Recreating the romantic moment they shared in the park Jake proposes to Alex. This is a dream come true in many ways, but it also proves to be a nightmare for her. She doesn’t tell Jake she will marry him right away, instead she proceeds to tell him of how messed up she is. Though she doesn’t come right out and say it, we get the distinct feeling that she feels like she doesn’t deserve Jake. He curls up next to her and reassures her that nothing else matters, that he loves her. He tells her that if you hold anything to the harsh light long enough that you will eventually find fault in it. That is why he builds things with lots of shadows in it. “Shadows are what makes things beautiful,” he tells her. Her shadows are what make her beautiful to him.
Reluctantly Alex and Jake go to tell Alex’s mother of their engagement. Though we have heard how horrible Alex’s mother is, we haven’t really gotten see just how abrasive she is until this point. She is blunt and offensive, but it doesn’t bother Jake one bit. Alex; however, is very upset by it. This is not too much unlike the old woman burning the old red shoes because they are hideous. This woman, Alex’s mother, would be disapproving of any man that her daughter chooses. She doesn’t trust or value her daughters taste or choices. This is part of what has made Alex constantly second guess herself and believe that she is not worth anything.
On the way home they stop at the park and Alex gets out the car and runs away. Jake chases her. He tackles her and she struggles. Finally she stops struggling and just sobs in his arms. She is unable to tell Jake just why she is so upset. He thinks it is just about her bitch of a mother, but it is much more than that. She knows that she still hasn’t escaped her mothers control and that she is still in the grasps of Tom’s control. If her marriage is to work then she must gain control of the situation, of her life.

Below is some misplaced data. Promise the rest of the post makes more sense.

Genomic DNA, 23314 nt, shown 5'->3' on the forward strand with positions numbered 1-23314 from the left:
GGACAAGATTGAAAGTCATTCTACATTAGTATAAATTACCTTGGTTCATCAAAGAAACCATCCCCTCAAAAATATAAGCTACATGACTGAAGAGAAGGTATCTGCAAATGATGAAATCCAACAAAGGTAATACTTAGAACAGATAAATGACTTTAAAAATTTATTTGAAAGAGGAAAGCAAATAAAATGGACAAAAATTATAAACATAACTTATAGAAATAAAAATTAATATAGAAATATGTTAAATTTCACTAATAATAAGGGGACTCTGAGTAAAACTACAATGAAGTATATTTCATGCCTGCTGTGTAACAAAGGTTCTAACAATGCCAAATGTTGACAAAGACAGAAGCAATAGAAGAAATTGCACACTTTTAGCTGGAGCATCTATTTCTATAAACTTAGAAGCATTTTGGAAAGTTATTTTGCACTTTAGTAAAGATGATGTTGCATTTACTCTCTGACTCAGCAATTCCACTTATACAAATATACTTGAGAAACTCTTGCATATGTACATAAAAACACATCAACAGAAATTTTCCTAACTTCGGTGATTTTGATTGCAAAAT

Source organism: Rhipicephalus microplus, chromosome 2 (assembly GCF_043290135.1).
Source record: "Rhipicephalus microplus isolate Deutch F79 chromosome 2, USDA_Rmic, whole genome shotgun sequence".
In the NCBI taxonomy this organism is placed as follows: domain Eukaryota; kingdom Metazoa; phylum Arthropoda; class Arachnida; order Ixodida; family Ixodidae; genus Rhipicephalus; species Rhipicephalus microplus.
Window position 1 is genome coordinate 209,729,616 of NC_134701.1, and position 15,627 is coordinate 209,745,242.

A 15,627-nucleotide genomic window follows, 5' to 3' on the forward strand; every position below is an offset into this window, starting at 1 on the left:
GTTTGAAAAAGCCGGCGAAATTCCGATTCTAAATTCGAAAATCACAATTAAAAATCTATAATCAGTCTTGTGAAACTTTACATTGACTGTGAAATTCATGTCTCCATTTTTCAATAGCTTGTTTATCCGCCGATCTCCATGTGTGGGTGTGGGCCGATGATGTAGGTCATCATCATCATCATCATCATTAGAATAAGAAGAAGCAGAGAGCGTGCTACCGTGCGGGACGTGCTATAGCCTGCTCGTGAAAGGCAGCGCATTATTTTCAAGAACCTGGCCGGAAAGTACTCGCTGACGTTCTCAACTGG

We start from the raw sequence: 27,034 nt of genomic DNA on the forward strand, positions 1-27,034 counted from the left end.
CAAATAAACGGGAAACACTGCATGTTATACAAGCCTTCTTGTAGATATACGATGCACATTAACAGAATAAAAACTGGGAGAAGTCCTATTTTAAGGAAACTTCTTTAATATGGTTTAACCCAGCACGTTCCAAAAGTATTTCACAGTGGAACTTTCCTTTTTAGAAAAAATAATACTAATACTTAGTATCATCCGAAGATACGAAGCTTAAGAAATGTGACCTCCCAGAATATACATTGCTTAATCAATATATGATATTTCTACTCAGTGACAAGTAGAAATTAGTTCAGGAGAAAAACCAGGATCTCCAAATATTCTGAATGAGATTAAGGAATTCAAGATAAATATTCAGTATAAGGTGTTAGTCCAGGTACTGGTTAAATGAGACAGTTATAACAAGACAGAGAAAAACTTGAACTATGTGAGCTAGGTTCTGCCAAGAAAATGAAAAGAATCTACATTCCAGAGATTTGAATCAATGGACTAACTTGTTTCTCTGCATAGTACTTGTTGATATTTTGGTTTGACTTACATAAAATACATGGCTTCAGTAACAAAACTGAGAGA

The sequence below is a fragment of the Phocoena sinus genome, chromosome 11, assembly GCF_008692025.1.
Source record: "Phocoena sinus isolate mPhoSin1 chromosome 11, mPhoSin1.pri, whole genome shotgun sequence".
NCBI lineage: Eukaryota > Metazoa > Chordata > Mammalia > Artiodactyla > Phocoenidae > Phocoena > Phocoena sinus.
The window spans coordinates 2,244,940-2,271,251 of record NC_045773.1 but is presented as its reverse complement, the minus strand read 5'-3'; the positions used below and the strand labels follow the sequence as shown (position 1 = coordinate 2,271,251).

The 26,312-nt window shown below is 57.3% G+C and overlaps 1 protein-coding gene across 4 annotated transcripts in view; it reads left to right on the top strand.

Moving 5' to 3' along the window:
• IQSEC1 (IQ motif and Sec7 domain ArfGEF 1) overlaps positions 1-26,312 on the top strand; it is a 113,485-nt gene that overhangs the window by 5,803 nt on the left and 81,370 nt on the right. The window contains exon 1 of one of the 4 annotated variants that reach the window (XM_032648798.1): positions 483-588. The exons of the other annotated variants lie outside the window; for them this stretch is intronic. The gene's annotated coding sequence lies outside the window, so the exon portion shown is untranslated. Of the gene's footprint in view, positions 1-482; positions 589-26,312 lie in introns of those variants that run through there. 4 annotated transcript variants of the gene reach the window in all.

Alex summons Tom to meet her at a hotel room to tell him once and for all it is over. This plan backfires and ends up being the beginning of the end for her. Tom refuses to let her go. He threatens to rape her and keep stalking her. He is not letting her go. The red shoes have worn out, but they will not come off. She is desperate now.
After Alex has given in and slept with Tom again, she stumbles home. On her way home a group of bikers steals her purse, but she is too drunk or dazed to notice. Alex is consumed by pain and fear. She is succumbing to the poison of her red shoes. Once home she drinks away her pain and tries to numb herself to what she has done. She plays with fire, which is what she has done all along symbolically. Then she takes a good look at herself in the mirror. It is over she realizes. She told herself that if she couldn’t gain control then she wasn’t worth shit. If she isn’t worth shit then what else is left for her but death? Alex slips out of clothes and into the haven of her bathtub. It is here that she takes a razor and draws it across her wrist. Death is her only release from the curse of the red shoes. We see the red clouds fill the bath water and Alex sinks further into the tub.